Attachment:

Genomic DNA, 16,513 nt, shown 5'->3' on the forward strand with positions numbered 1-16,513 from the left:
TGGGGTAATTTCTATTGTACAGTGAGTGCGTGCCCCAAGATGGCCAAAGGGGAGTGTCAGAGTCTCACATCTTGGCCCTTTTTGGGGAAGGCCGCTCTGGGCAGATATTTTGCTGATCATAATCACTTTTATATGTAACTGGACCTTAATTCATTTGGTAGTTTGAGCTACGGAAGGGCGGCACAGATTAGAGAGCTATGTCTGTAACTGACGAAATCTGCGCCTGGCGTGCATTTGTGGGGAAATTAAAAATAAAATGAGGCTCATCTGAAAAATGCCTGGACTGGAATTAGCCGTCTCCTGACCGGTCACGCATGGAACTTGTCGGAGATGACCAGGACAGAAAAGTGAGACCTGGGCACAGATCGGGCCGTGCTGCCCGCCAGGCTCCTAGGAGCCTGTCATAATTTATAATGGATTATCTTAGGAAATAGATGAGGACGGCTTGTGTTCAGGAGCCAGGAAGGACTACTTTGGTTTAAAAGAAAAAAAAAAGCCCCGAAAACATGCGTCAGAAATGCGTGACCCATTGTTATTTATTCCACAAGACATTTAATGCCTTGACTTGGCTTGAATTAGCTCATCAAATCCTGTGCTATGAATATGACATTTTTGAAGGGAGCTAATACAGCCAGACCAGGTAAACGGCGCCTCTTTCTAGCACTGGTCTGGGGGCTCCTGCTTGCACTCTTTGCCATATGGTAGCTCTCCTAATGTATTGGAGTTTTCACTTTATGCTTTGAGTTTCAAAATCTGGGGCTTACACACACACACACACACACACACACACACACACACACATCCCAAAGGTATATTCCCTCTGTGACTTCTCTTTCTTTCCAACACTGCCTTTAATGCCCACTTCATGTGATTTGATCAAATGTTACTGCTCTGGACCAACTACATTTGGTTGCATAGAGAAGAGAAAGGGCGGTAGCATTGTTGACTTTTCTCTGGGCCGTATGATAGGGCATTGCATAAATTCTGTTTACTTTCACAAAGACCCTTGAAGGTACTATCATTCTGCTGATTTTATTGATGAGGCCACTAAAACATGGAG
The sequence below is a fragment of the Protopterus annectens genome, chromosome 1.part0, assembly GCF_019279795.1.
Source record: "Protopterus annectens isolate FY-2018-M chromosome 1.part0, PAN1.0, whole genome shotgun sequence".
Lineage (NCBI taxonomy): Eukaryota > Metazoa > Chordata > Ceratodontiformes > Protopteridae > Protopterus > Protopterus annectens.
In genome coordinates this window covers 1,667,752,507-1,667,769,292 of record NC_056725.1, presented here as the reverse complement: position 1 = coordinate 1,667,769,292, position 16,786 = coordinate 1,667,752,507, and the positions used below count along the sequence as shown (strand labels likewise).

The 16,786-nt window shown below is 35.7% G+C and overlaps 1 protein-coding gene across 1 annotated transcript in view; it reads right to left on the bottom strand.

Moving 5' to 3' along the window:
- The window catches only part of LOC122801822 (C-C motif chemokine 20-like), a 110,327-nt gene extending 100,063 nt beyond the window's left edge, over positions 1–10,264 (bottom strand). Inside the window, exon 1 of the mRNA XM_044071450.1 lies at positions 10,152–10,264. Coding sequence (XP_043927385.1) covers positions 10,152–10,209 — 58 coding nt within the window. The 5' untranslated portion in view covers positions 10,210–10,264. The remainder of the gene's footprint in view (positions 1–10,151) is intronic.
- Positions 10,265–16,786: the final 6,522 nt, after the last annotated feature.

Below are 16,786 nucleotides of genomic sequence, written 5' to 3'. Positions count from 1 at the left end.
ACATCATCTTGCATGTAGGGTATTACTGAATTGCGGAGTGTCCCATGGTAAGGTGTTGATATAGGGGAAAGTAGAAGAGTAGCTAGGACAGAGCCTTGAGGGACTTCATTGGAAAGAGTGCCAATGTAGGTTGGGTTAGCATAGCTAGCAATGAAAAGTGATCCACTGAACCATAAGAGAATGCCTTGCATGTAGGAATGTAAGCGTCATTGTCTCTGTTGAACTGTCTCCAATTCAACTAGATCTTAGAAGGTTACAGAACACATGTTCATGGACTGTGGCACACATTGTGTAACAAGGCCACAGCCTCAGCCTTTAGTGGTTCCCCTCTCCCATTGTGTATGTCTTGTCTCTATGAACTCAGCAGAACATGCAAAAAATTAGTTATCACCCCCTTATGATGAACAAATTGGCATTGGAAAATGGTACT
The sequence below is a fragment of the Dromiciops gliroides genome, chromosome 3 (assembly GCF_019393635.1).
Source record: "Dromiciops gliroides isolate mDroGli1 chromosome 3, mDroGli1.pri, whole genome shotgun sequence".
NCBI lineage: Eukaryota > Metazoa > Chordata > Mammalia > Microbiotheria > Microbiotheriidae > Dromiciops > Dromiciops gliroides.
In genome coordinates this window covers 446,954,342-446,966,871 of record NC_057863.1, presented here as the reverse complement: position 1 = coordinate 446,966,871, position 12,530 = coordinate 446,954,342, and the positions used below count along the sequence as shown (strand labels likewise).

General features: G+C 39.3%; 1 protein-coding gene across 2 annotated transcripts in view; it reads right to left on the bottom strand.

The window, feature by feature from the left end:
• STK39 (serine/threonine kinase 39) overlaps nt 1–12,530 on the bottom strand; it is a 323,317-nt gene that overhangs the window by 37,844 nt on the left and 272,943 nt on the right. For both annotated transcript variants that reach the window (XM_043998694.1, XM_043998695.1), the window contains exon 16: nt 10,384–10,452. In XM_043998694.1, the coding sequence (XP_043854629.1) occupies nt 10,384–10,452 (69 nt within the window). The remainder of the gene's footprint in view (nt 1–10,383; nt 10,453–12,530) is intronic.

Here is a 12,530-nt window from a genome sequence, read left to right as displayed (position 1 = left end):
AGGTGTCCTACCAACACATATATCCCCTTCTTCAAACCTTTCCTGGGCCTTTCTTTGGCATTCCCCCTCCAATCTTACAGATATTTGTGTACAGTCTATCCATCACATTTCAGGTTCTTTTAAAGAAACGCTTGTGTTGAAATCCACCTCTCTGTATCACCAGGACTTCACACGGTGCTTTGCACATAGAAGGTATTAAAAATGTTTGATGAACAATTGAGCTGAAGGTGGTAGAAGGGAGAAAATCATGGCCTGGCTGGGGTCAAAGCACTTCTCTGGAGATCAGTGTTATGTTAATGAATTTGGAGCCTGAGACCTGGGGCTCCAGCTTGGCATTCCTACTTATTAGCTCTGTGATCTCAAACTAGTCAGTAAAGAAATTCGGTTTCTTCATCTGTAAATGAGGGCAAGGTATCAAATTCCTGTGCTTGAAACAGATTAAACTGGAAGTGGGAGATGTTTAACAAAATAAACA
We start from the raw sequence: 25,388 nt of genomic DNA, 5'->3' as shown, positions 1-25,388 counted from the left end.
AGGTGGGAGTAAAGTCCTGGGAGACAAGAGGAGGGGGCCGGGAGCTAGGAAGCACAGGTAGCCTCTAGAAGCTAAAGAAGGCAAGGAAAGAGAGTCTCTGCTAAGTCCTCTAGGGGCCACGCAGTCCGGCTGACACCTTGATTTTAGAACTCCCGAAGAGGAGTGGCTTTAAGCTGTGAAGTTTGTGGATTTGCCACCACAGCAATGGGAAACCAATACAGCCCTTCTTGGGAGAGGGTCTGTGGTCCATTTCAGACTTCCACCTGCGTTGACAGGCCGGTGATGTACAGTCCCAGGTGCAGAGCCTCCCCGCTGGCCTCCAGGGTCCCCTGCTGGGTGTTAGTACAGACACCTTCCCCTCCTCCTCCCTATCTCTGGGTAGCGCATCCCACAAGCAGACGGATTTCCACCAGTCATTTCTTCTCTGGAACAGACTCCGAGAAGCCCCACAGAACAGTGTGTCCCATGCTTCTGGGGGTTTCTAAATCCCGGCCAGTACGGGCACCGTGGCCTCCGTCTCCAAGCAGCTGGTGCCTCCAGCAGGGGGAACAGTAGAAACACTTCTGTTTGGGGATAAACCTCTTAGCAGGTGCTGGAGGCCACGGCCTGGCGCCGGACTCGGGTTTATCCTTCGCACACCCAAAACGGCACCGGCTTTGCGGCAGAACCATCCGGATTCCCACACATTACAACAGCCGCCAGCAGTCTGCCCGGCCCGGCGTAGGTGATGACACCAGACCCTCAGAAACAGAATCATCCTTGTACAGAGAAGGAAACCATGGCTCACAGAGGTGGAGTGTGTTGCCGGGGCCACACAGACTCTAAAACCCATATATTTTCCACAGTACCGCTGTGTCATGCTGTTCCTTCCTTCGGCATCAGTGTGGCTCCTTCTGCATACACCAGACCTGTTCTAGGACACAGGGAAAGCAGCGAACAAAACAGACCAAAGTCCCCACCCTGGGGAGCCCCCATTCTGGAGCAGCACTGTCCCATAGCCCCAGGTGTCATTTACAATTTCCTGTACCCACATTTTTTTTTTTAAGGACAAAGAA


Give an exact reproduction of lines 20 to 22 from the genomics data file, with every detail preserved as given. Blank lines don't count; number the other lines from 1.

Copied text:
Here is a 12,530-nt window from a genome sequence, read left to right as displayed (position 1 = left end):
AGGTGTCCTACCAACACATATATCCCCTTCTTCAAACCTTTCCTGGGCCTTTCTTTGGCATTCCCCCTCCAATCTTACAGATATTTGTGTACAGTCTATCCATCACATTTCAGGTTCTTTTAAAGAAACGCTTGTGTTGAAATCCACCTCTCTGTATCACCAGGACTTCACACGGTGCTTTGCACATAGAAGGTATTAAAAATGTTTGATGAACAATTGAGCTGAAGGTGGTAGAAGGGAGAAAATCATGGCCTGGCTGGGGTCAAAGCACTTCTCTGGAGATCAGTGTTATGTTAATGAATTTGGAGCCTGAGACCTGGGGCTCCAGCTTGGCATTCCTACTTATTAGCTCTGTGATCTCAAACTAGTCAGTAAAGAAATTCGGTTTCTTCATCTGTAAATGAGGGCAAGGTATCAAATTCCTGTGCTTGAAACAGATTAAACTGGAAGTGGGAGATGTTTAACAAAATAAACA
We start from the raw sequence: 25,388 nt of genomic DNA, 5'->3' as shown, positions 1-25,388 counted from the left end.